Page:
Dorothée Dupuis, Editor-in-Chief of Terremoto, reflects on the tensions that exist between the museum space and the artist-run space as architectures that allow the exercise of cultural policies.
Towards the Orange Exhibition Space
I began to write this article just after the dreadful fire that ravaged the National Museum of Rio de Janeiro in Brazil. The institution had the largest collection of anthropology and natural sciences in Latin America, as well as a dynamic research department. It contained many irreplaceable artifacts, among them, the skull of Luzia, the earliest known woman in the Americas, who dates back to 12 thousand years before our era and was discovered in 1975 by the anthropologist Annette Laming-Emperaire.  The museum also housed a library and many printed documents which went up in flames; in fact, these were probably one of the major reasons why the fire spread so quickly. Initial investigations into the fire concluded that one of the causes of the tragedy was the lack of maintenance on the building following a cut in public funding over the last few years. The crisis which Brazil has been suffering for the past three years is certainly not exempt from its share of responsibility. Old electrical circuits; no fire alarm worthy of that name; precarious storage of documents; buildings that do not comply with the safety protocols: the museum did not maintain itself, especially in light of the fact that it was located in a centuries-old historic building which was not originally designed to house collections or to accommodate researchers and vast quantities of people. Concepts such as heritage, history, or art seem immaterial to us, but the very idea of conservation in its modern meaning (which came into being more or less in the nineteenth century) focuses on, by contrast, the “why” and “how” of preserving artifacts and objects of symbolic value. The modern museum, with its architectural signature and its strict safety standards, has acquired this way of thinking.
What is stored in the museum and why? The political project of creating buildings to house artifacts is relatively new in its institutional version. In Latin America, as in many other formerly colonized regions all over the world, the debate advances in the construction of its own institutions instead of entrusting its artifacts to European and North American museums, which for a long time have given themselves the right to think that only they are fit to preserve these artifacts—a dangerous theory which some individuals are taking up once again in light of the fire at the National Museum of Rio de Janeiro. With regards to contemporary art, the 2000s marked the beginning of a paradigm shift in Latin America, with huge construction projects such as the new headquarters of the Museo Universitario Arte Contemporáneo (MUAC) and Museo Jumex in Mexico City, the expansion of the Museo de Arte de Medellín, and the Instituto Moreira Salles Paulista in São Paulo, Brazil, developed alongside the Inhotim botanical garden by the mining magnate Bernardo Paz. The majority of these institutions house private or corporate collections with no future known plans to involve the State for preservation. Some independent projects such as FLORA ars+natura in Bogota, Colombia or PIVÔ in São Paulo don’t have collections, but are sites of residencies, production, and exhibitions that also include architecture in their development plans. FLORA ars+natura, for instance, has bought and extended its own building, while PIVÔ decided to maintain, renovate, and reoccupy the historical Edificio Copan by Oscar Niemeyer. In any case, these two endeavors state the importance of architectural refurbishment in working class neighborhoods as necessary strategies to the development of the cultural sector nowadays—highlighting implicitly the failure of state intervention in this sector.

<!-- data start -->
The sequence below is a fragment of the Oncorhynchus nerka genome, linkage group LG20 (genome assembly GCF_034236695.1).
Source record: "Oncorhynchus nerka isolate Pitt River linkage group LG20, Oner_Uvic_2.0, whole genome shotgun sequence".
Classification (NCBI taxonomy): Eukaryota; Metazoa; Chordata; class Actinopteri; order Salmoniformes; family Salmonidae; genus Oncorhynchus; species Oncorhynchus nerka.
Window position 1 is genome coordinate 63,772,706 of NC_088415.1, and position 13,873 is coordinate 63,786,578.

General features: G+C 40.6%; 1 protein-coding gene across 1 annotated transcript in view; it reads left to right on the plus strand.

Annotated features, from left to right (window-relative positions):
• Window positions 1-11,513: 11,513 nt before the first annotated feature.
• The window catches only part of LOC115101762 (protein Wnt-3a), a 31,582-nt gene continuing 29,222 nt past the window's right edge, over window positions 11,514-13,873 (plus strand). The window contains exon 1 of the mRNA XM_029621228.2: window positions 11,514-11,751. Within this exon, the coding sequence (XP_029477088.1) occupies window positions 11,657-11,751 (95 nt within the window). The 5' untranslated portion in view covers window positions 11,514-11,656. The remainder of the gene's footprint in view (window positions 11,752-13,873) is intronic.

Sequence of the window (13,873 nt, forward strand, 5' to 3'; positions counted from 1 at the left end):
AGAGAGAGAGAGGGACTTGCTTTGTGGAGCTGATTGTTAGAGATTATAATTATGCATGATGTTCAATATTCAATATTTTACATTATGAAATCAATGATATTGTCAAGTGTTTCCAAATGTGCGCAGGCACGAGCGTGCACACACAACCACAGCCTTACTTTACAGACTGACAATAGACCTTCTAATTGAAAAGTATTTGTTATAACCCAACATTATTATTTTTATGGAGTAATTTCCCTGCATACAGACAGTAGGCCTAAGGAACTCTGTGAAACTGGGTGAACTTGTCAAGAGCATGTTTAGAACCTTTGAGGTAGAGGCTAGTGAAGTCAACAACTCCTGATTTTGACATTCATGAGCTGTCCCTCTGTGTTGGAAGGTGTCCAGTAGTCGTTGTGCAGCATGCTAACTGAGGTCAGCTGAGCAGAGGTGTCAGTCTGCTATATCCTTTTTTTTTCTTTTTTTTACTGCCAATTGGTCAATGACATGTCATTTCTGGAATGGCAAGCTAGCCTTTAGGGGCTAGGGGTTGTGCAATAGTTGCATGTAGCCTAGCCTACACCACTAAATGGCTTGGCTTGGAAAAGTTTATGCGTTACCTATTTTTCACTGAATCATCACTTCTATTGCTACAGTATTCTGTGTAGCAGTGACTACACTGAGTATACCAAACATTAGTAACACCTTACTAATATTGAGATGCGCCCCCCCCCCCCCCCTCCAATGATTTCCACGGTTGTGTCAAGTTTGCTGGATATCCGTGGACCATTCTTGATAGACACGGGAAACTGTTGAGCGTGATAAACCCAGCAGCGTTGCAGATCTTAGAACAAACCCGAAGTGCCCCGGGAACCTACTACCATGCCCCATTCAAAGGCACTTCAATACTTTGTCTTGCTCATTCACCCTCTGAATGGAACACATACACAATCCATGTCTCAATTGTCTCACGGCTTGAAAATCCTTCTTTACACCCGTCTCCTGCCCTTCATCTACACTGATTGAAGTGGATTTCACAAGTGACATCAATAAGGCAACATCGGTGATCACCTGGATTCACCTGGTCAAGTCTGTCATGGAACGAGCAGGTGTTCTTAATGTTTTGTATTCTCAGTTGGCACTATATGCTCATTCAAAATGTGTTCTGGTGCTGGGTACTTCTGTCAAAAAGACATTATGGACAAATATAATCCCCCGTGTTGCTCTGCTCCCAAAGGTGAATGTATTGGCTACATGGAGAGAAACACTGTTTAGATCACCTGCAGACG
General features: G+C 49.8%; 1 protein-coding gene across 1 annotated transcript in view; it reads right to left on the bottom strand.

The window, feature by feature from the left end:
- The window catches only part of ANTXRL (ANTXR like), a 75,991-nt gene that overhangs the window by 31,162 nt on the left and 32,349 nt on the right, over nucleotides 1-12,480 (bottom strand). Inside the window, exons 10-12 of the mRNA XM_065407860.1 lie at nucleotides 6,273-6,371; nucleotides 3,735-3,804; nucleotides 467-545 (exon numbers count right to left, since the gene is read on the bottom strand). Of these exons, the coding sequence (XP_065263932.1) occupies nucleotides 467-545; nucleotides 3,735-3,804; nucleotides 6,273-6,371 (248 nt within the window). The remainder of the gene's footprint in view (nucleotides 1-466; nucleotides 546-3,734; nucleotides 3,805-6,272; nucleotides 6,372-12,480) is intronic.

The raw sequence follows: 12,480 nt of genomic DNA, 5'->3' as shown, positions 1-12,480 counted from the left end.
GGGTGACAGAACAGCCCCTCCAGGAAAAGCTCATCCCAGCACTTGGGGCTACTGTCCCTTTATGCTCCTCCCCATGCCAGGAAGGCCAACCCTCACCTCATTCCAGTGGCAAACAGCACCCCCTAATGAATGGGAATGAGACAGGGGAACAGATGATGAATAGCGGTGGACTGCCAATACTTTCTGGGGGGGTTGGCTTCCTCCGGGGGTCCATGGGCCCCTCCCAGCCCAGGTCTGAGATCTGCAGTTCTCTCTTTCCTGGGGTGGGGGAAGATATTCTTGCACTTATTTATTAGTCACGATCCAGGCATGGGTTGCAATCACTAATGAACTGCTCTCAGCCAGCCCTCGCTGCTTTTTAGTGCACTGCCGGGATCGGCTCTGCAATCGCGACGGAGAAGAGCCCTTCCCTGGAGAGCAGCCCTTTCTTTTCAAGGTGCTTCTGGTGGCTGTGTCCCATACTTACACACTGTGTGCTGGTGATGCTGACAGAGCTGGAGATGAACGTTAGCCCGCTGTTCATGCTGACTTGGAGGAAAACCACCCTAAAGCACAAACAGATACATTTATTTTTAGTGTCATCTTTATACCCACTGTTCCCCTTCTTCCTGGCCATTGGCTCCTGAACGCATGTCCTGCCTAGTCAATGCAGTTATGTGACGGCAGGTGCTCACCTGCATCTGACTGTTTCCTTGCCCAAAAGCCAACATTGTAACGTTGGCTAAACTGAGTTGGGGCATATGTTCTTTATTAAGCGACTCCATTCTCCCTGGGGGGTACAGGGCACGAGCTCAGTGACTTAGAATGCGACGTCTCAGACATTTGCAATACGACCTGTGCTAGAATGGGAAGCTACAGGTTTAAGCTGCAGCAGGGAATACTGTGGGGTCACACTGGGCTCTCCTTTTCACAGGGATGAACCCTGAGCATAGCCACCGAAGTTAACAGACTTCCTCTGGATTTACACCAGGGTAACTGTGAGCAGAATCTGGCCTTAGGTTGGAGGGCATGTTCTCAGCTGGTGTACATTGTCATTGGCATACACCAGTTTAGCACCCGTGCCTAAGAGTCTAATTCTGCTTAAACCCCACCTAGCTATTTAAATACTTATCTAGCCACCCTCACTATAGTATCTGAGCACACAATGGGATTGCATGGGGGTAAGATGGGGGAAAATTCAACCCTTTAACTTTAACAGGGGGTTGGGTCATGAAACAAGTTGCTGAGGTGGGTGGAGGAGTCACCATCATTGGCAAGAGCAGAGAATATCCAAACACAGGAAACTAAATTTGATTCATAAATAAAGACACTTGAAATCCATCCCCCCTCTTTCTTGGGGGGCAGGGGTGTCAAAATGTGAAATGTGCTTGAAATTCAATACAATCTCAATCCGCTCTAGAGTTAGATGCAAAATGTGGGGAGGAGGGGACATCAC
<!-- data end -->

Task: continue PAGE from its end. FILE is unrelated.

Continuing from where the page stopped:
Apart from these exceptions, there are a large number of independent spaces that fight to find a venue in order to operate in the urban context, which entails a high degree of uncertainty according to the waves of urbanization related to the financing of the economy, tourism, and gentrification. In the end, in Latin America, the tricks are the same as those in more “privileged” places such as Paris or New York: repurposed apartments or spaces loaned by friendly landlords or those aiming to speed up the revival of their neighborhood. A particular contrast between the independent spaces of the northern hemisphere, named artist-run spaces there, and those of Latin America is that the former often serve as stepping stones to the institution and the market, while in Latin America that path doesn’t seem like a viable option. This raises the question of the perpetuation of these spaces and their survival in the mid-term, something that, again, can only be considered with serious and planned public support.
The housing story of Biquini Wax, Mexico City’s mythical independent space founded in 2011, is sadly exemplary of this. The collective began in a house in Mexico City’s Escandón neighborhood occupied by three of the group’s members until February 2017, when the building’s owner—clearly overwhelmed by the number of events and parties organized in the house—refused to renew their lease. In light of this, the gallery kurimanzutto lent them a house in the Buenos Aires neighborhood until the last Saturday of September 2018. In fact, the gallery had hoped to reassume occupancy of the plot of land earlier in order to build their storage unit, but the earthquake on September 19, 2017 disrupted the timing: parts of the house were damaged and the housing situation in the city worsened, which certainly caused the landlords to feel empathetic to the Biquinis’ situation and therefore to extend the temporary lease. But where will Biquini go now? They are putting together a crowd-funding campaign in order to rent a space, but it seems that the prices are too steep, a phenomenon which was actually intensified after the September 19th earthquake. The generosity of the private sector has its limits and, in the case of Mexico, public support for the cultural sector through the National Fund for Culture and the Arts (FONCA), specifically, continues to be random and irregular.